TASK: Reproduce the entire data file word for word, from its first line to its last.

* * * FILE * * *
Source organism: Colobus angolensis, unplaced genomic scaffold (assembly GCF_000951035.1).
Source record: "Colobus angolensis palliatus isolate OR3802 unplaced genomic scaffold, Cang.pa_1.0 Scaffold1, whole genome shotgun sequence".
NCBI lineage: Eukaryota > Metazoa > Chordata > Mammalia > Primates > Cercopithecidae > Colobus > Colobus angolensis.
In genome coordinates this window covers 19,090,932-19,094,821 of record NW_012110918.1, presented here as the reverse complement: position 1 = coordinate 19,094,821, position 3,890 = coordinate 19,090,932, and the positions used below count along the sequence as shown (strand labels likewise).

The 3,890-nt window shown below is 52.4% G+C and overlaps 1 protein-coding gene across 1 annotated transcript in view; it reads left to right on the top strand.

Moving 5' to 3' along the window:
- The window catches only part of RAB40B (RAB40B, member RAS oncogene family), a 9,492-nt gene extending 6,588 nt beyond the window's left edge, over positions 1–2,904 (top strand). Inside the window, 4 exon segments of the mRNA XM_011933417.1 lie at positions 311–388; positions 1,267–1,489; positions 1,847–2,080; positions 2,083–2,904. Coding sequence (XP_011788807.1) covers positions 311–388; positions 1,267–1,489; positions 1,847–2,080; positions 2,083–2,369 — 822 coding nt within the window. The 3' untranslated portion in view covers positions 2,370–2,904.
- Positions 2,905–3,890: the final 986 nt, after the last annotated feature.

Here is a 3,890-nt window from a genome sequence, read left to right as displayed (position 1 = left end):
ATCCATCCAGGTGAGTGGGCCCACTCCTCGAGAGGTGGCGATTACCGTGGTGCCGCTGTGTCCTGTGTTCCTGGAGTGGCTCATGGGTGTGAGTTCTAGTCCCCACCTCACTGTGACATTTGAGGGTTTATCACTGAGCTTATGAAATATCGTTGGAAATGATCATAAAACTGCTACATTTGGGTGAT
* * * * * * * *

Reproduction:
Source organism: Colobus angolensis, unplaced genomic scaffold (assembly GCF_000951035.1).
Source record: "Colobus angolensis palliatus isolate OR3802 unplaced genomic scaffold, Cang.pa_1.0 Scaffold1, whole genome shotgun sequence".
NCBI lineage: Eukaryota > Metazoa > Chordata > Mammalia > Primates > Cercopithecidae > Colobus > Colobus angolensis.
In genome coordinates this window covers 19,090,932-19,094,821 of record NW_012110918.1, presented here as the reverse complement: position 1 = coordinate 19,094,821, position 3,890 = coordinate 19,090,932, and the positions used below count along the sequence as shown (strand labels likewise).

The 3,890-nt window shown below is 52.4% G+C and overlaps 1 protein-coding gene across 1 annotated transcript in view; it reads left to right on the top strand.

Moving 5' to 3' along the window:
- The window catches only part of RAB40B (RAB40B, member RAS oncogene family), a 9,492-nt gene extending 6,588 nt beyond the window's left edge, over positions 1–2,904 (top strand). Inside the window, 4 exon segments of the mRNA XM_011933417.1 lie at positions 311–388; positions 1,267–1,489; positions 1,847–2,080; positions 2,083–2,904. Coding sequence (XP_011788807.1) covers positions 311–388; positions 1,267–1,489; positions 1,847–2,080; positions 2,083–2,369 — 822 coding nt within the window. The 3' untranslated portion in view covers positions 2,370–2,904.
- Positions 2,905–3,890: the final 986 nt, after the last annotated feature.

Here is a 3,890-nt window from a genome sequence, read left to right as displayed (position 1 = left end):
ATCCATCCAGGTGAGTGGGCCCACTCCTCGAGAGGTGGCGATTACCGTGGTGCCGCTGTGTCCTGTGTTCCTGGAGTGGCTCATGGGTGTGAGTTCTAGTCCCCACCTCACTGTGACATTTGAGGGTTTATCACTGAGCTTATGAAATATCGTTGGAAATGATCATAAAACTGCTACATTTGGGTGAT